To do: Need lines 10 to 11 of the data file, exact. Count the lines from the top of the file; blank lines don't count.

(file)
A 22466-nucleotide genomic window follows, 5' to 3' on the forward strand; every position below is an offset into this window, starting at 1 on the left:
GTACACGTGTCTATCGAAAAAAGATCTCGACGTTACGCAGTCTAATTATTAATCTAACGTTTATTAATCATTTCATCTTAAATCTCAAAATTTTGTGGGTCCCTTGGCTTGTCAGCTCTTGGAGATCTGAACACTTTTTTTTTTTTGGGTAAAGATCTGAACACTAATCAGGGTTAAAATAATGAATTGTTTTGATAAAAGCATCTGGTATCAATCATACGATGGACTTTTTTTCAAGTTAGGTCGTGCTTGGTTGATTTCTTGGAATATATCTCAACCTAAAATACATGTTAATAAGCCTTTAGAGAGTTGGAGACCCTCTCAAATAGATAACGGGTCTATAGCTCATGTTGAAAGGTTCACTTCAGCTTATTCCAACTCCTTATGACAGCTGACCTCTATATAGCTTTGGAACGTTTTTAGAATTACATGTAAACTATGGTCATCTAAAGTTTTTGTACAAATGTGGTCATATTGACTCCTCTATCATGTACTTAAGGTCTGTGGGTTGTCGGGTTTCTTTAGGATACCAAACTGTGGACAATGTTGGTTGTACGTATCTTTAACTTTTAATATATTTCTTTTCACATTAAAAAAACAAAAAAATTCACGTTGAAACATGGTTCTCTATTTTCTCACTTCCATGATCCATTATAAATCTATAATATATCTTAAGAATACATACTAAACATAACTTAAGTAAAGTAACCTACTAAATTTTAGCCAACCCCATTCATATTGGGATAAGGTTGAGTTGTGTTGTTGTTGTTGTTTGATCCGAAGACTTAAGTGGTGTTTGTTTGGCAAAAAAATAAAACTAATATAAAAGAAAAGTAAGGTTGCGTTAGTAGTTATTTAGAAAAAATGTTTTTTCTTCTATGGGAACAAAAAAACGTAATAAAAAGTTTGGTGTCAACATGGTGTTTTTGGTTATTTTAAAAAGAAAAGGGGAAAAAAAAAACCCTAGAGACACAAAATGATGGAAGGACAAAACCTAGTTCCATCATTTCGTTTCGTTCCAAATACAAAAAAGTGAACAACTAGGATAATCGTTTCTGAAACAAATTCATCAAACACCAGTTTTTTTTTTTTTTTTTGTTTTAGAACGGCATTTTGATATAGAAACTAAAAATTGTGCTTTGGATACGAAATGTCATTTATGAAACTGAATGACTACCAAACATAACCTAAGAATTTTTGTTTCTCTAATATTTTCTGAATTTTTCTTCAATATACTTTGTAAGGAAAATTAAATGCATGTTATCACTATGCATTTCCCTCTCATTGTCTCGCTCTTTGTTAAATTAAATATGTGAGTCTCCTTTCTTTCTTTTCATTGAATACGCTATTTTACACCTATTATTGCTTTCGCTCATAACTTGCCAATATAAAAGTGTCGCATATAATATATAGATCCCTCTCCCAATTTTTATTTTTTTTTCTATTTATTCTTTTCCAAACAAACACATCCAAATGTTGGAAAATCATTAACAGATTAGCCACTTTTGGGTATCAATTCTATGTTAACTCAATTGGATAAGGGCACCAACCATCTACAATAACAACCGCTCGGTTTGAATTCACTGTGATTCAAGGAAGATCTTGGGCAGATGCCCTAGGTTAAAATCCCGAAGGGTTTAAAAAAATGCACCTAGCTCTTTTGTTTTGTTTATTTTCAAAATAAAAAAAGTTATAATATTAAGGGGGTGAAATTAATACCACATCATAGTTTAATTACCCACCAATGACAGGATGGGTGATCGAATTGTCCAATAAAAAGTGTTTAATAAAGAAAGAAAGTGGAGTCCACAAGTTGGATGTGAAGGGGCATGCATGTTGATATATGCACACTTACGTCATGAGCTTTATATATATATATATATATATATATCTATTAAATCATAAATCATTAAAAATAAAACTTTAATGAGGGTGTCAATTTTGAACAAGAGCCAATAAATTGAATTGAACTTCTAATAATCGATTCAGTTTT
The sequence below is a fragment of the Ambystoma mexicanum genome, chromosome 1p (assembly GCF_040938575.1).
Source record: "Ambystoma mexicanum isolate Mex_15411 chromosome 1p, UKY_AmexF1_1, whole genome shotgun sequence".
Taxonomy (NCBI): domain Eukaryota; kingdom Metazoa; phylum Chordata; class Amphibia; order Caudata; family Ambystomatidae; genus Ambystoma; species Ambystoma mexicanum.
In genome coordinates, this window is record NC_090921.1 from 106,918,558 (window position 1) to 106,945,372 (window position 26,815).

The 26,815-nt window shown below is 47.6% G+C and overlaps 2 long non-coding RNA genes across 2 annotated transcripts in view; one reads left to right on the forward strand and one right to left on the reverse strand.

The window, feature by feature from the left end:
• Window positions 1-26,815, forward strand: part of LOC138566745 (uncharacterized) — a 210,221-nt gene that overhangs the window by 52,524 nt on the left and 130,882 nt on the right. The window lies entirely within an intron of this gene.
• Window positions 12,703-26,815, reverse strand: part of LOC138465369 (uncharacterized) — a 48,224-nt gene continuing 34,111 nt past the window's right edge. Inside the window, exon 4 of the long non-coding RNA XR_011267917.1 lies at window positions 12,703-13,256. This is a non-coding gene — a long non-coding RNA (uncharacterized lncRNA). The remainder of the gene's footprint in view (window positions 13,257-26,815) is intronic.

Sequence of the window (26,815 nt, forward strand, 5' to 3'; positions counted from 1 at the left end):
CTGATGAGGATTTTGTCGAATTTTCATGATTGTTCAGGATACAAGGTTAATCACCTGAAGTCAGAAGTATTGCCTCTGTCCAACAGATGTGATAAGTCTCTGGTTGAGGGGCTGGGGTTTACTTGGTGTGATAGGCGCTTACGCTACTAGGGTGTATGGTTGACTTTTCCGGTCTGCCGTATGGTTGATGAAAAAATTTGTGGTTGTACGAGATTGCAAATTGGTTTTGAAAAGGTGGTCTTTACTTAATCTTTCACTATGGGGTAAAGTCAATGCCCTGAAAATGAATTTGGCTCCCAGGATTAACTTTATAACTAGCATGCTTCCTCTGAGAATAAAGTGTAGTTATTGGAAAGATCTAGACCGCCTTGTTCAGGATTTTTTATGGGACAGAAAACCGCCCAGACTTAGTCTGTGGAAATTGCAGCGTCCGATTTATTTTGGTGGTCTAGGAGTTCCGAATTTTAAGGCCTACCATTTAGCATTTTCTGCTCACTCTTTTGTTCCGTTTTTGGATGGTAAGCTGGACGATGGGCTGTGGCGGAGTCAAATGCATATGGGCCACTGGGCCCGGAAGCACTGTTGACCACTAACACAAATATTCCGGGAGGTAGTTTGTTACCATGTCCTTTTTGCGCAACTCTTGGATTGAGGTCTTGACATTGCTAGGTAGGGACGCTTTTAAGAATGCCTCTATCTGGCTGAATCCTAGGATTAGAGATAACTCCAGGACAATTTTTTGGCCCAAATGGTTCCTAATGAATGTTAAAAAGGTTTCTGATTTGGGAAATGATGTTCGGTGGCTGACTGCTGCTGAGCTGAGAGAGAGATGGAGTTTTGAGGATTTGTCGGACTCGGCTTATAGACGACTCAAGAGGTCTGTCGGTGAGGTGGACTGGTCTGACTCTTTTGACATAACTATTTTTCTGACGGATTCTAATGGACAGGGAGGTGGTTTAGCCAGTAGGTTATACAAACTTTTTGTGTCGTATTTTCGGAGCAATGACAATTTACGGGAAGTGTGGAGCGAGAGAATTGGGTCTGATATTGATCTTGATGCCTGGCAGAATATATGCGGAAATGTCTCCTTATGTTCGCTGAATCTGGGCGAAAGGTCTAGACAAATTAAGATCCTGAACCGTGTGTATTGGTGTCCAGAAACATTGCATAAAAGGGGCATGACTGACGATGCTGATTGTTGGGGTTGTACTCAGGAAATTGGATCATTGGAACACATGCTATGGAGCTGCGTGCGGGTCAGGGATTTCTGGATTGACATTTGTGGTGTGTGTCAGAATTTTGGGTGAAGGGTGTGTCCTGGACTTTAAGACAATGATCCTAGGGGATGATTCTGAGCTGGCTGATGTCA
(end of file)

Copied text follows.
• Window positions 12,703-26,815, reverse strand: part of LOC138465369 (uncharacterized) — a 48,224-nt gene continuing 34,111 nt past the window's right edge. Inside the window, exon 4 of the long non-coding RNA XR_011267917.1 lies at window positions 12,703-13,256. This is a non-coding gene — a long non-coding RNA (uncharacterized lncRNA). The remainder of the gene's footprint in view (window positions 13,257-26,815) is intronic.

Sequence of the window (26,815 nt, forward strand, 5' to 3'; positions counted from 1 at the left end):